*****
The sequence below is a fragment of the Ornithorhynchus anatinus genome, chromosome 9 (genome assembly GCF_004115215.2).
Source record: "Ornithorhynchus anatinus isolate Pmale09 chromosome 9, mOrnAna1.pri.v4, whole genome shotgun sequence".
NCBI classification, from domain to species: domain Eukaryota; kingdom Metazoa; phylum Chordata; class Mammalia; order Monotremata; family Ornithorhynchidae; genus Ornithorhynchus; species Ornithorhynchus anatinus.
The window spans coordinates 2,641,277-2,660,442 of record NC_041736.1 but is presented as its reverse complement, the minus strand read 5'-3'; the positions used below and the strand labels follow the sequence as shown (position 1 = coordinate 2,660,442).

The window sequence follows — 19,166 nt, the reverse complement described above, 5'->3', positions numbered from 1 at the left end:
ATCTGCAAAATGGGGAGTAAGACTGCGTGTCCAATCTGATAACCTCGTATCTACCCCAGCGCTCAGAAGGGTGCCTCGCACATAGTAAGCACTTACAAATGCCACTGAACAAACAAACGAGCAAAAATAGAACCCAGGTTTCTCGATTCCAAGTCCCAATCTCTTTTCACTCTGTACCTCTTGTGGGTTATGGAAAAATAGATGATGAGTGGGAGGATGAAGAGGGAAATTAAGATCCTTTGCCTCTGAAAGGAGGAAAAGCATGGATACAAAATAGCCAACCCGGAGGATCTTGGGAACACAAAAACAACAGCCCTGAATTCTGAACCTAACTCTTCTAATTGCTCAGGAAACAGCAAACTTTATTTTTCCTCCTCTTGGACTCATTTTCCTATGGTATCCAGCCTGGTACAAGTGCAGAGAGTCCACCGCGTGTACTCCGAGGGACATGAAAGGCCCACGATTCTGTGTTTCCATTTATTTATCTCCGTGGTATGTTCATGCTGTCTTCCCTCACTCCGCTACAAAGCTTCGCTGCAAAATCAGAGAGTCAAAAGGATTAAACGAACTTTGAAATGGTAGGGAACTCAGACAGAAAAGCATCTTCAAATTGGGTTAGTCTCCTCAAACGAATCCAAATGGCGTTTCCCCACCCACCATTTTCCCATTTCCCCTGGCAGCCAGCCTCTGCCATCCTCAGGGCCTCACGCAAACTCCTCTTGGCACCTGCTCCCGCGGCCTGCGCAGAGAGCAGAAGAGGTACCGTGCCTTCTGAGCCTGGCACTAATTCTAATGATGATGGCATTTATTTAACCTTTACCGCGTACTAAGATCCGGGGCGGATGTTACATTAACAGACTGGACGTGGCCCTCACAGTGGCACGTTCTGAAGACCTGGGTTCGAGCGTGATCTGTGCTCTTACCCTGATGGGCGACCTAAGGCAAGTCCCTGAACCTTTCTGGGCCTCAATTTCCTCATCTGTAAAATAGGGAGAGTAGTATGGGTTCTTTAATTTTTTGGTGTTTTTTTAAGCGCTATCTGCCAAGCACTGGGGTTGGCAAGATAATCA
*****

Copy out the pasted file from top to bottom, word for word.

The sequence below is a fragment of the Ornithorhynchus anatinus genome, chromosome 9 (genome assembly GCF_004115215.2).
Source record: "Ornithorhynchus anatinus isolate Pmale09 chromosome 9, mOrnAna1.pri.v4, whole genome shotgun sequence".
NCBI classification, from domain to species: domain Eukaryota; kingdom Metazoa; phylum Chordata; class Mammalia; order Monotremata; family Ornithorhynchidae; genus Ornithorhynchus; species Ornithorhynchus anatinus.
The window spans coordinates 2,641,277-2,660,442 of record NC_041736.1 but is presented as its reverse complement, the minus strand read 5'-3'; the positions used below and the strand labels follow the sequence as shown (position 1 = coordinate 2,660,442).

The window sequence follows — 19,166 nt, the reverse complement described above, 5'->3', positions numbered from 1 at the left end:
ATCTGCAAAATGGGGAGTAAGACTGCGTGTCCAATCTGATAACCTCGTATCTACCCCAGCGCTCAGAAGGGTGCCTCGCACATAGTAAGCACTTACAAATGCCACTGAACAAACAAACGAGCAAAAATAGAACCCAGGTTTCTCGATTCCAAGTCCCAATCTCTTTTCACTCTGTACCTCTTGTGGGTTATGGAAAAATAGATGATGAGTGGGAGGATGAAGAGGGAAATTAAGATCCTTTGCCTCTGAAAGGAGGAAAAGCATGGATACAAAATAGCCAACCCGGAGGATCTTGGGAACACAAAAACAACAGCCCTGAATTCTGAACCTAACTCTTCTAATTGCTCAGGAAACAGCAAACTTTATTTTTCCTCCTCTTGGACTCATTTTCCTATGGTATCCAGCCTGGTACAAGTGCAGAGAGTCCACCGCGTGTACTCCGAGGGACATGAAAGGCCCACGATTCTGTGTTTCCATTTATTTATCTCCGTGGTATGTTCATGCTGTCTTCCCTCACTCCGCTACAAAGCTTCGCTGCAAAATCAGAGAGTCAAAAGGATTAAACGAACTTTGAAATGGTAGGGAACTCAGACAGAAAAGCATCTTCAAATTGGGTTAGTCTCCTCAAACGAATCCAAATGGCGTTTCCCCACCCACCATTTTCCCATTTCCCCTGGCAGCCAGCCTCTGCCATCCTCAGGGCCTCACGCAAACTCCTCTTGGCACCTGCTCCCGCGGCCTGCGCAGAGAGCAGAAGAGGTACCGTGCCTTCTGAGCCTGGCACTAATTCTAATGATGATGGCATTTATTTAACCTTTACCGCGTACTAAGATCCGGGGCGGATGTTACATTAACAGACTGGACGTGGCCCTCACAGTGGCACGTTCTGAAGACCTGGGTTCGAGCGTGATCTGTGCTCTTACCCTGATGGGCGACCTAAGGCAAGTCCCTGAACCTTTCTGGGCCTCAATTTCCTCATCTGTAAAATAGGGAGAGTAGTATGGGTTCTTTAATTTTTTGGTGTTTTTTTAAGCGCTATCTGCCAAGCACTGGGGTTGGCAAGATAATCA